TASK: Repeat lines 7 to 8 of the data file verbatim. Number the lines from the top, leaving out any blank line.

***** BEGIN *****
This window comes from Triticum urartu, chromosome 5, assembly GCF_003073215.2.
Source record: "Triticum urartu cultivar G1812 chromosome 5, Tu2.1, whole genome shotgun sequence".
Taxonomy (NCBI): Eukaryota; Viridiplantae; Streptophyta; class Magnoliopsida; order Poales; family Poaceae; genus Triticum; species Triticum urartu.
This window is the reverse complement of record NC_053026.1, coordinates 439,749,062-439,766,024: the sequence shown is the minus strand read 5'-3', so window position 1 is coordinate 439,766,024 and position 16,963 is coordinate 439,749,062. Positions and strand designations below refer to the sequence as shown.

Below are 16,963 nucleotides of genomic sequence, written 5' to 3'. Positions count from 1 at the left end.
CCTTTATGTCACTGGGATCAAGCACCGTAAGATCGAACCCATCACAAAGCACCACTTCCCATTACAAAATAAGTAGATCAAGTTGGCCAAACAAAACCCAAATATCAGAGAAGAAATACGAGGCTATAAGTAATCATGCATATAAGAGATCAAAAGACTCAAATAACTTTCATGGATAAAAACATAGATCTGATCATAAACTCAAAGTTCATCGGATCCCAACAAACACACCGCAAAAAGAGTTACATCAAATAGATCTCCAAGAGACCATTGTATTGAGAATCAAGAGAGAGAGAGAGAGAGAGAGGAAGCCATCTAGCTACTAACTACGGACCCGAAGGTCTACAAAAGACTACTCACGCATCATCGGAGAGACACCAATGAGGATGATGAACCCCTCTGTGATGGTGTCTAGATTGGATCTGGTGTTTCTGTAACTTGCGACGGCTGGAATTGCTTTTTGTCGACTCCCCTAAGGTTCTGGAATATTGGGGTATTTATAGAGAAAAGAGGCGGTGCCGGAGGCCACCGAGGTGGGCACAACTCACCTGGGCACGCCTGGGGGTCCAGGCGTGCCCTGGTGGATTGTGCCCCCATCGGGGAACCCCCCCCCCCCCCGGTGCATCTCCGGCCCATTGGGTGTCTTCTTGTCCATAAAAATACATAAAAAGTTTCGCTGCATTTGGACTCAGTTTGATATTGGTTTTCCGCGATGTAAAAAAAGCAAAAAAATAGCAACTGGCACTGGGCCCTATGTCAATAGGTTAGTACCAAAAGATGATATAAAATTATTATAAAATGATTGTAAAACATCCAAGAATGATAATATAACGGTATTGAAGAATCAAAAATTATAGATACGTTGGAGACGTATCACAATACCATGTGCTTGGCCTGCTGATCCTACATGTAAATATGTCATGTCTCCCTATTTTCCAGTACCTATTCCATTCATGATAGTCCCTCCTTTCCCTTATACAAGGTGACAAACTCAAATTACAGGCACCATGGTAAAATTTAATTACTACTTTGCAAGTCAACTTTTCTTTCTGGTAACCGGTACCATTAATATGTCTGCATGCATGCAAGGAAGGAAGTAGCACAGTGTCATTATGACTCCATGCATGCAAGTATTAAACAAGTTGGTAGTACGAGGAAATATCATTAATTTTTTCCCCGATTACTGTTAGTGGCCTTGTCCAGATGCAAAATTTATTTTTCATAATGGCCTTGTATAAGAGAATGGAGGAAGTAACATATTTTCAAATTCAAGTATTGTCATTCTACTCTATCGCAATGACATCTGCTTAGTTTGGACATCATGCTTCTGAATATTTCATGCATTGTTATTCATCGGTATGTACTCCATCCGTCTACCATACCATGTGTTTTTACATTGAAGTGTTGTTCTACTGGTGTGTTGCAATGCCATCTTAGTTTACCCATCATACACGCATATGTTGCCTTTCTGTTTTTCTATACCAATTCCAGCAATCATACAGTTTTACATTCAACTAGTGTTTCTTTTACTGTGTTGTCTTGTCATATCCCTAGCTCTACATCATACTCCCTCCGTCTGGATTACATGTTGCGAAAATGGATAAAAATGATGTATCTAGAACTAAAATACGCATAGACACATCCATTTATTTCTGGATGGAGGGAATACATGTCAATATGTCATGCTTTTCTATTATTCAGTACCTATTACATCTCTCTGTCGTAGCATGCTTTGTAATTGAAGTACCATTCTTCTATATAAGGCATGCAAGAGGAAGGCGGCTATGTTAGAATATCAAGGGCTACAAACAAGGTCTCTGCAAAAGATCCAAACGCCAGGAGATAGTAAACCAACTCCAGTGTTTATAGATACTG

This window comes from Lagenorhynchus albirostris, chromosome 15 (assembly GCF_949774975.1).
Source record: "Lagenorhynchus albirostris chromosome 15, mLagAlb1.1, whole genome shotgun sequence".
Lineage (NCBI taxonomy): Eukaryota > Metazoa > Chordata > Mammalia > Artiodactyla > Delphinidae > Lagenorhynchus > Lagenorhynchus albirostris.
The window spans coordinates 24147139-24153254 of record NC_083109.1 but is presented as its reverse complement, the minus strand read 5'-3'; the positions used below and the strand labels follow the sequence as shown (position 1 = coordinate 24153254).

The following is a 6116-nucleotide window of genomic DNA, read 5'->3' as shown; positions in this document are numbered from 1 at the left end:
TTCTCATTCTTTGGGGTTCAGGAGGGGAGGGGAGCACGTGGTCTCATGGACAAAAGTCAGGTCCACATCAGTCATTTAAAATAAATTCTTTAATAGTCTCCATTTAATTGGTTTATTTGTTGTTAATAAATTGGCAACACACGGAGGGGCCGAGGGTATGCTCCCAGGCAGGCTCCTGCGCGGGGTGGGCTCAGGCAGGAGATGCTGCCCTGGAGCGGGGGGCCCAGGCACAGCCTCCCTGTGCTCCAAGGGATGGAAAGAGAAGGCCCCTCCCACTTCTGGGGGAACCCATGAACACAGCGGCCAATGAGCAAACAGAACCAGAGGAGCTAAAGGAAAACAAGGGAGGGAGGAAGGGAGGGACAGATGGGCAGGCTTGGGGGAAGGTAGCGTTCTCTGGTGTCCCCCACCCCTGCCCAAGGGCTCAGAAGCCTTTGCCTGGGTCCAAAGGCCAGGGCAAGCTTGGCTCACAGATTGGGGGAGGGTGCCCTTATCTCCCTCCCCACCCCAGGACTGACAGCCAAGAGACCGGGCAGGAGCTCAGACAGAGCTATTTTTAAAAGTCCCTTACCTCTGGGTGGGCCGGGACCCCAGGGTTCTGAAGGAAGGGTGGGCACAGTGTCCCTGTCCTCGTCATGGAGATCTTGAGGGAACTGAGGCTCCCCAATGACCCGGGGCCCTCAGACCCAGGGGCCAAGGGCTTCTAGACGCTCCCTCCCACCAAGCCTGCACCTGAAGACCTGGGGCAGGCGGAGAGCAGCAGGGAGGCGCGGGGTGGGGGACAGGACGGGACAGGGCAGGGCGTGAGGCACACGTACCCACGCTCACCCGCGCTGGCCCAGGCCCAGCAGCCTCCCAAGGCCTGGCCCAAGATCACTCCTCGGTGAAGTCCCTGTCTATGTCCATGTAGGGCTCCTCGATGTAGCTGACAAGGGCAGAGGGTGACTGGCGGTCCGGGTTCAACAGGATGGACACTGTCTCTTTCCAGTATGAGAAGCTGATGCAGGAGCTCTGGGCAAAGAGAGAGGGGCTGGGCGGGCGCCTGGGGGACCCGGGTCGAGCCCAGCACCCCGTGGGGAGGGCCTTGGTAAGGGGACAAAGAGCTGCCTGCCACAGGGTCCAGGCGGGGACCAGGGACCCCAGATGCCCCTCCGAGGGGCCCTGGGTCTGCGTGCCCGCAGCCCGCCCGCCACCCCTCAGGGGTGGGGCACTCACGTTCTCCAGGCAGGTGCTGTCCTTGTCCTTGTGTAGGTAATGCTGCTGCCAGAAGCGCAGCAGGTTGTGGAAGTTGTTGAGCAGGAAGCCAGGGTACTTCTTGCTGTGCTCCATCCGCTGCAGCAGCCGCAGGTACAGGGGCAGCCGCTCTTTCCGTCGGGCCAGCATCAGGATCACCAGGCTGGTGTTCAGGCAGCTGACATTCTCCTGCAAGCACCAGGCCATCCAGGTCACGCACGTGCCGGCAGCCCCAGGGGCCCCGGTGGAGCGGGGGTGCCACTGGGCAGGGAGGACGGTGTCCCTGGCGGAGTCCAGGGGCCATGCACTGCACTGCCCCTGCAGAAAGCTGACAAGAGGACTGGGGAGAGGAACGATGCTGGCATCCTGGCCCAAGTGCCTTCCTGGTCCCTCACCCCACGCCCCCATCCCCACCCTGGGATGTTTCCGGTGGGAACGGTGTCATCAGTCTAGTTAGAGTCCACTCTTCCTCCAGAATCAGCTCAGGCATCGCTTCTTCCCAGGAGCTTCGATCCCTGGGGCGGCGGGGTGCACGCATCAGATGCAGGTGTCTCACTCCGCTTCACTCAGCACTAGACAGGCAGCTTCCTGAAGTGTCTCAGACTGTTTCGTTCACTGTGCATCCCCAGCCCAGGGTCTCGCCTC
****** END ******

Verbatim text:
This window comes from Lagenorhynchus albirostris, chromosome 15 (assembly GCF_949774975.1).
Source record: "Lagenorhynchus albirostris chromosome 15, mLagAlb1.1, whole genome shotgun sequence".